india treats its workers as dispensable commodities
India – Industrial accidents are becoming common in Delhi factories as owners are blatantly ignoring safety rules. Apparently, labourers’ rights and safety are seen as inconveniences that factory owners constantly try to bypass, leading to frequent industrial accidents.
A recent fire in a workers’ factory has disclosed the sad and dilapidated state of affairs where families had to actually wait to recover the charred remains of their loved ones from the burning factory, after four days.
The fire broke out in a three-story building trapping 12 workers inside. It took 140 firefighters over six hours to control the fire, rescuing six while the other six died inside the building. On November 13, another fire broke out in a jacket manufacturing factory in Seelampur, Delhi. Five workers were rescued from inside the building. These are just two incidents from the many industrial accidents that have occurred in Delhi in the past year.
The last data published by Delhi Labour Commissioner’s office is of 2009 that says that a total of 40 fires broke out since then. There is no update data to be seen since then. Unofficial figures give a more realistic picture where According to reports by IndustriALL Global Union, between 2014 and 2017, Delhi recorded 1,529 industrial accidents, the highest in the country. Delhi, being the capital, may have a higher number of accidents reported than other states.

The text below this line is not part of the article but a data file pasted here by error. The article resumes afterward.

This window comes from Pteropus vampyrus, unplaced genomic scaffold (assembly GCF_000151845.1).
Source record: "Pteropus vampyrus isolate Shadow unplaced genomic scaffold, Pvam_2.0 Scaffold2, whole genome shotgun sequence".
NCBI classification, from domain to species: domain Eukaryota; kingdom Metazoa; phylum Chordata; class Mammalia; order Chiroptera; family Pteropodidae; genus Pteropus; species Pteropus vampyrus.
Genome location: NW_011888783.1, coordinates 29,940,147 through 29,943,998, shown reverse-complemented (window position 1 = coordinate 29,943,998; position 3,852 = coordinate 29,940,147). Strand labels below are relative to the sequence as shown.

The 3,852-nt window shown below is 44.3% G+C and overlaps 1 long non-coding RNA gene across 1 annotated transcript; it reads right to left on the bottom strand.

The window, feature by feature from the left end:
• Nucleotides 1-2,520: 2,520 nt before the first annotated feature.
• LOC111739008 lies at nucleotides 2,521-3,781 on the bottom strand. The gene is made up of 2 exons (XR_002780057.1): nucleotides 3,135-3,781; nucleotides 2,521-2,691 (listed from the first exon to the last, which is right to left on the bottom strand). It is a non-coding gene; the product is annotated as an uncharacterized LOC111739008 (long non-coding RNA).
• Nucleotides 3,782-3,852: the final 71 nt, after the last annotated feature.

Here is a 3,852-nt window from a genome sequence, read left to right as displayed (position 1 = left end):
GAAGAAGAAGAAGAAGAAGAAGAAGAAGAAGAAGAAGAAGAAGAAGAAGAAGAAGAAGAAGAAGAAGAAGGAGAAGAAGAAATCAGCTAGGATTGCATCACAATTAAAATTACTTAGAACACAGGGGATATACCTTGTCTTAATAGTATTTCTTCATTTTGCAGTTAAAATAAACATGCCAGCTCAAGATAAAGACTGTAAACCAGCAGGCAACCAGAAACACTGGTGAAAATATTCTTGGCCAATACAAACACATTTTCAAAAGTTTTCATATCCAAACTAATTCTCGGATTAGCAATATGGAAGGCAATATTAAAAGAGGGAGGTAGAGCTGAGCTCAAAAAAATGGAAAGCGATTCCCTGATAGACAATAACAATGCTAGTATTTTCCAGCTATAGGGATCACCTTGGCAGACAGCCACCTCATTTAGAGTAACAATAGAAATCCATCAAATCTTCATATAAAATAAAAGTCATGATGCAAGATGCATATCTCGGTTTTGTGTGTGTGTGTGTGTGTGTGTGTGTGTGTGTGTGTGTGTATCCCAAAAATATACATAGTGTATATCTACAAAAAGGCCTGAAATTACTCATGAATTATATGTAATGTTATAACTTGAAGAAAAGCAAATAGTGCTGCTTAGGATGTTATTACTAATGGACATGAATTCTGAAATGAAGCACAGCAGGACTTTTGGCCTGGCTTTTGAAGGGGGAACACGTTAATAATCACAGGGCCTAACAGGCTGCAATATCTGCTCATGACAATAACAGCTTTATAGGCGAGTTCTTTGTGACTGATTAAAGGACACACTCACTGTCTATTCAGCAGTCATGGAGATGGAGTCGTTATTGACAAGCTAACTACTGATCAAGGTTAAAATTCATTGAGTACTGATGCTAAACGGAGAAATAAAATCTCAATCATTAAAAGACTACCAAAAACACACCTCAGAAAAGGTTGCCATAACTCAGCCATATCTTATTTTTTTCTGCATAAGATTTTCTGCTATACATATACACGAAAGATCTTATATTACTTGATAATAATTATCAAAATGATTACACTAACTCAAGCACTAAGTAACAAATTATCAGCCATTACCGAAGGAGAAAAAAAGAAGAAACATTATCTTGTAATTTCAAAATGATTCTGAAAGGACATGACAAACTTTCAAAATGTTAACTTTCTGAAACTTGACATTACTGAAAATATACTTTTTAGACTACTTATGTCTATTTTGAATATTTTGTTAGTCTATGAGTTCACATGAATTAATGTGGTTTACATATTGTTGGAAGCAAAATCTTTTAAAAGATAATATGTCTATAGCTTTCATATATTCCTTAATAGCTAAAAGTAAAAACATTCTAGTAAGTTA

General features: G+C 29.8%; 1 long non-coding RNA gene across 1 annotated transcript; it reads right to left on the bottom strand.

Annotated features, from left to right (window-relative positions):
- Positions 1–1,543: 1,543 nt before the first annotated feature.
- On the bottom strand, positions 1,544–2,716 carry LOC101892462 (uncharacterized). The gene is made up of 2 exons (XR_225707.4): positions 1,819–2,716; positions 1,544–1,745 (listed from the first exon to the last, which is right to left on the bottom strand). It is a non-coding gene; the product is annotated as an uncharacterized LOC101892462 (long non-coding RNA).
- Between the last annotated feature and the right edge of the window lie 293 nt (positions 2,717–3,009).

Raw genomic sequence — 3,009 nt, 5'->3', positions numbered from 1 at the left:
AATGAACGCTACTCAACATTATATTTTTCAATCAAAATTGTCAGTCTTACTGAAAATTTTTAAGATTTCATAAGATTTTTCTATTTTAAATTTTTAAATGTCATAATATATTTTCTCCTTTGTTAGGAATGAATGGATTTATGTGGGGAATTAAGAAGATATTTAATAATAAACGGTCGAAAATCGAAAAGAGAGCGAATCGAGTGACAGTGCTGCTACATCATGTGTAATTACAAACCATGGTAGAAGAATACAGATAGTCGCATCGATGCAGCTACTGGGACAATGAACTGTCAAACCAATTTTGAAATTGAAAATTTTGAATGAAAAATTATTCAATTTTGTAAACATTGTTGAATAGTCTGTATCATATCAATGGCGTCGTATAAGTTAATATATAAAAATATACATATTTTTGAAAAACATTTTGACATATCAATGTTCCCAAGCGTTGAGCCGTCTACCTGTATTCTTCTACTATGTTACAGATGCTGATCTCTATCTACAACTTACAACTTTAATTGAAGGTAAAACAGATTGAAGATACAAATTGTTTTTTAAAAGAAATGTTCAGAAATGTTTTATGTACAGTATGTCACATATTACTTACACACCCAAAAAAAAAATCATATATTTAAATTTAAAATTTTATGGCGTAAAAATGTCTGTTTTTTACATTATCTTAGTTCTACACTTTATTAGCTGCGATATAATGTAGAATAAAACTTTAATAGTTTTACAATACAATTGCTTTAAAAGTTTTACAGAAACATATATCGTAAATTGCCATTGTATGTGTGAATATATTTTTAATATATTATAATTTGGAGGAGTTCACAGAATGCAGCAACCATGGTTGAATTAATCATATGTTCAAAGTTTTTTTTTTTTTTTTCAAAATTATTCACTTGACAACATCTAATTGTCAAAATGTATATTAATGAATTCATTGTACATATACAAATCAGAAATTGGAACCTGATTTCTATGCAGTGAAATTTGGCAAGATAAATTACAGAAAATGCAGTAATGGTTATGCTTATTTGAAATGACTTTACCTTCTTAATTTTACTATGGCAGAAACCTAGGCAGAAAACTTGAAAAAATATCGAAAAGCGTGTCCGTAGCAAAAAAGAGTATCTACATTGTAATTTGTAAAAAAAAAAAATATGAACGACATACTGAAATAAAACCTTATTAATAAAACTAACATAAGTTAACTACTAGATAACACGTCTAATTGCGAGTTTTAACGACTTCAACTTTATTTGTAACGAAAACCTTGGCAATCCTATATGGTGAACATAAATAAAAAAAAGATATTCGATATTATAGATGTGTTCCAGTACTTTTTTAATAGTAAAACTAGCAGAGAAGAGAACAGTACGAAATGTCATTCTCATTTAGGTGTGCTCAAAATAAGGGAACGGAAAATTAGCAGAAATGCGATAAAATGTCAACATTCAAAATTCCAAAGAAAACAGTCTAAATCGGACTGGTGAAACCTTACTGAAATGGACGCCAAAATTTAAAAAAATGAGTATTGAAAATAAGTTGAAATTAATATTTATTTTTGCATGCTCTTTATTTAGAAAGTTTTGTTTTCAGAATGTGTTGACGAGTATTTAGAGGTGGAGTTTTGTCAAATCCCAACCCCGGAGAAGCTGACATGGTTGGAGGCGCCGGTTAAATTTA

Also, according to Indian Labour Statistics, there has been a rising trend in the number of fatal injuries from industrial accidents across the country every year from 1990 to 2014. In 2014, there were a total of 4499 industrial accidents according to official records. Out of these, 515 were fatal.
Despite amendments made to the Occupational Safety, Health And Working Conditions Code (OSH Code) in 2020, migrant workers don’t get their due, forget the local ones. The new Code replaced 13 existing labour laws with four new labour codes. The OSH code applies only to establishments that have more than 10 workers if they have an official power connection, and more than 20 workers if they don’t. But Indian companies continue to sidetrack the process of addressing accidents, registration and redressal of workers at all levels. It was also found that currently, for 37,000 registered factories, the total number of posts for labour inspectors is less than 100, and only about 54 positions are currently filled, making it impossible for them to do their job well.